As gay charity Stonewall launch their latest campaign “Gay: let’s get the meaning straight”, tackling the homophobic and colloquial use of the word “gay” to mean “rubbish, we caught up with Chief Operating Officer, Cathryn Wright, to find out more about about the organisation’s history from launching in 1989, and what they get up to now. From recent popular campaigns like the ads on London buses, to their current one, and even what they’re doing to help support those affected in Russia, Cathryn kindly talked us through it all.
And not only did we get the opportunity for an in-depth chat, but they’ve also given us a fabulous goody bag to give away! For your chance to win a Totes Equal Marriage bag full of Stonewall goodies email email@example.com by Monday 2nd December 10am with the email subject “I want a Stonewall bag please” and the correct answer to the following question…
What year was Stonewall founded?
Stonewall was set up to battle Section 28, but now you focus on fighting homophobia… can you tell us three ways in which you do so?
Stonewall’s fundamental mission has always been to secure equality for lesbian, gay and bisexual people. For many years this was all about changing legislation. In the past decade we’ve successfully run campaigns to allow gay couples to adopt, to ensure you can’t be fired because of your sexual orientation and legal recognition and protection for your relationship.
But we also know that we need to change opinions outside of Westminster. Our biggest campaigns now are our programmes in workplaces and schools across Britain.
Our Workplace Team works with over 600 employers – who employee more than six million people in the UK – to help employers create gay-friendly workplaces. Organisations that value equality for gay people make better employers for everyone. We’re now extending this work to support LGB people around the world too.
We also work with 10,000 schools across Britain to tackle the really shocking levels of homophobic bullying that still exists. This includes getting involved with school assemblies, providing guidance and training for teachers and running national campaigns to tackle things like homophobic language.
The bus campaign has had far-reaching global acclaim- were you expecting this level of success?
Not at all! The slogan ‘Some People Are Gay. Get Over It!’ was originally thought up by a group of school children for a campaign against homophobic bullying. We had no idea at the time that it would develop in to an iconic statement that would be seen on buses and posters up and down the country.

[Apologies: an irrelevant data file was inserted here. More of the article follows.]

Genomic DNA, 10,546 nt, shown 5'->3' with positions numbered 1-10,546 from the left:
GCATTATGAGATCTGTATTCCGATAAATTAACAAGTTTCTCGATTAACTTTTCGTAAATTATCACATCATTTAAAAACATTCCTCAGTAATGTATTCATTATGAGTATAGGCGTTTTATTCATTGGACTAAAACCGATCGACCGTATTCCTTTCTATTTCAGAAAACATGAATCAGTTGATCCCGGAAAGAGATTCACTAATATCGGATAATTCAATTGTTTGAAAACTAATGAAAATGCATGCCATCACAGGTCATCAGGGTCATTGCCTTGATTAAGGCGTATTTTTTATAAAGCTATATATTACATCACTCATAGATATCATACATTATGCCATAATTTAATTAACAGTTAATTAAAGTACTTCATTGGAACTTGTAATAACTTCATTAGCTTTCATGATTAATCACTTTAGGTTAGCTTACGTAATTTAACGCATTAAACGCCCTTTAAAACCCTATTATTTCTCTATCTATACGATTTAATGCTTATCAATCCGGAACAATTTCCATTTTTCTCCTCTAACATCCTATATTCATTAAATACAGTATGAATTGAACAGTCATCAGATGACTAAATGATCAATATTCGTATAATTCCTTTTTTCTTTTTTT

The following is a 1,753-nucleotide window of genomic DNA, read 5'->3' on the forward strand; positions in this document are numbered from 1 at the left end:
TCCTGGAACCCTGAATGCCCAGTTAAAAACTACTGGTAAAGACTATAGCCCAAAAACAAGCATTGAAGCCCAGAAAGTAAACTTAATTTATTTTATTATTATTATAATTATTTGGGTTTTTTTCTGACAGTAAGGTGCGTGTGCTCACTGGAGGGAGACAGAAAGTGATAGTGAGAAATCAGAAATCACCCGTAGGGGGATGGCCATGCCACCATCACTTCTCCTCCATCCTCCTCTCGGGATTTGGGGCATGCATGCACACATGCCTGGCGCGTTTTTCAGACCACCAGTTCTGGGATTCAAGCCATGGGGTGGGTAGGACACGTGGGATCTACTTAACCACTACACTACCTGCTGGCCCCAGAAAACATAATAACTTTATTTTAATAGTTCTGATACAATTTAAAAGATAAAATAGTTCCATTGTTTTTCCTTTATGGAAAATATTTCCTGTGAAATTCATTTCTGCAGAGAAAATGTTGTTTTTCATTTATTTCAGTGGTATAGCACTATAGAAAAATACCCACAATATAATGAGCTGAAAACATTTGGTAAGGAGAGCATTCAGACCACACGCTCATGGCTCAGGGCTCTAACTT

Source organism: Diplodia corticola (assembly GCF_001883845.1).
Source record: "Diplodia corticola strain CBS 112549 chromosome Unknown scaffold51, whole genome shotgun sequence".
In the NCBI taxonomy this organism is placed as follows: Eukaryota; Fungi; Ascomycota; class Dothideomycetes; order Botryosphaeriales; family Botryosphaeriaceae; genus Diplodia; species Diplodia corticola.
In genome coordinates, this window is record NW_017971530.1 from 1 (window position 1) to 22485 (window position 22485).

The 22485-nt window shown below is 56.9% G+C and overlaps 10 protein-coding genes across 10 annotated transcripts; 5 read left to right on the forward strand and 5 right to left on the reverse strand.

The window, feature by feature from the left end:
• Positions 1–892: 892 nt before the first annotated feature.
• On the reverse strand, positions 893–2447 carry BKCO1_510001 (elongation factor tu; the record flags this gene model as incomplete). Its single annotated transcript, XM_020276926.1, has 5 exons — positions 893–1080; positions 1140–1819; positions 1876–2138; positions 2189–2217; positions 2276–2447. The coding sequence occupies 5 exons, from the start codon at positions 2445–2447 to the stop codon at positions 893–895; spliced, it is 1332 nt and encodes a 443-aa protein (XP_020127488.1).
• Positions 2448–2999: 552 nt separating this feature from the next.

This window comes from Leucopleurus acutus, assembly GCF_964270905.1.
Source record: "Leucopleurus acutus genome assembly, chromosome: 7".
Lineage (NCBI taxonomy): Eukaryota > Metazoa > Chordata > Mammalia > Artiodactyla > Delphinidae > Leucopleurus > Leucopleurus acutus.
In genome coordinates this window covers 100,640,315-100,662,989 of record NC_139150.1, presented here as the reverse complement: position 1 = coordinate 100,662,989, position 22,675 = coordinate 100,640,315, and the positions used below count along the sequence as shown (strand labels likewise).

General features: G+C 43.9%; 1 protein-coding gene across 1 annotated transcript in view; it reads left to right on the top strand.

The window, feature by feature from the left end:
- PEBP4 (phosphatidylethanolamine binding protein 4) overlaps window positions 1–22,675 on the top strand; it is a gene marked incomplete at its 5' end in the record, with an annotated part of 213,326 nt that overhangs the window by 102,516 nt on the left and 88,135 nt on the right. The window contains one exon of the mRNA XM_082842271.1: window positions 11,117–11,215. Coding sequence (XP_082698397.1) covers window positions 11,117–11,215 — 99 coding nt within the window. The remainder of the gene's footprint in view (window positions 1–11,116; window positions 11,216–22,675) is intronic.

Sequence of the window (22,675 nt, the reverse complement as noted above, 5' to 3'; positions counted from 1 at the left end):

Despite the fact that SPAGGOI (as it’s known at Stonewall!) is nearly 5 years old, we’re constantly amazed how it continually appeals to new audiences.
What are your personal favourite Stonewall campaigns past and present?
That’s a tricky one – and I wouldn’t want to get in trouble for picking favourites!
I think one of the most exciting campaigns we’ve ran lately was our ‘Rainbow Laces’ campaign to tackle homophobia in football. I’m not a football fan, but it was pretty incredible to see how we were able to start a national conversation about gay footballers and homophobia. It also showed how important it is to move out of your comfort zone and reach new audiences.
We’ve always believed there’s no point always talking to people who already agree with you. That’s why it was inspiring to see us campaigning with groups and individuals we’d never reached before.
I’ve also absolutely loved Stonewall’s equal marriage campaign. There was such a sense of history around the campaign and it was brilliant to see hundreds of people at the rally outside the House of Lords. It was a great mixture of Stonewall’s traditional lobbying with MPs and members of the House of Lords with some amazing public involvement with supporters.
What can we look forward to in 2014 from Stonewall?
It can sometimes feel a bit daunting when we look at all the work still to do in school, workplaces and internationally.
2014 is going to see a big focus on our International work. We’ve achieved so much in Britain, which really contrasts with other countries around the world. We see places like Russia and Uganda actually regressing in terms of their treatment of LGBT people. We’ll be campaigning hard to support LGBT activists and help them run campaigns to protect their human rights.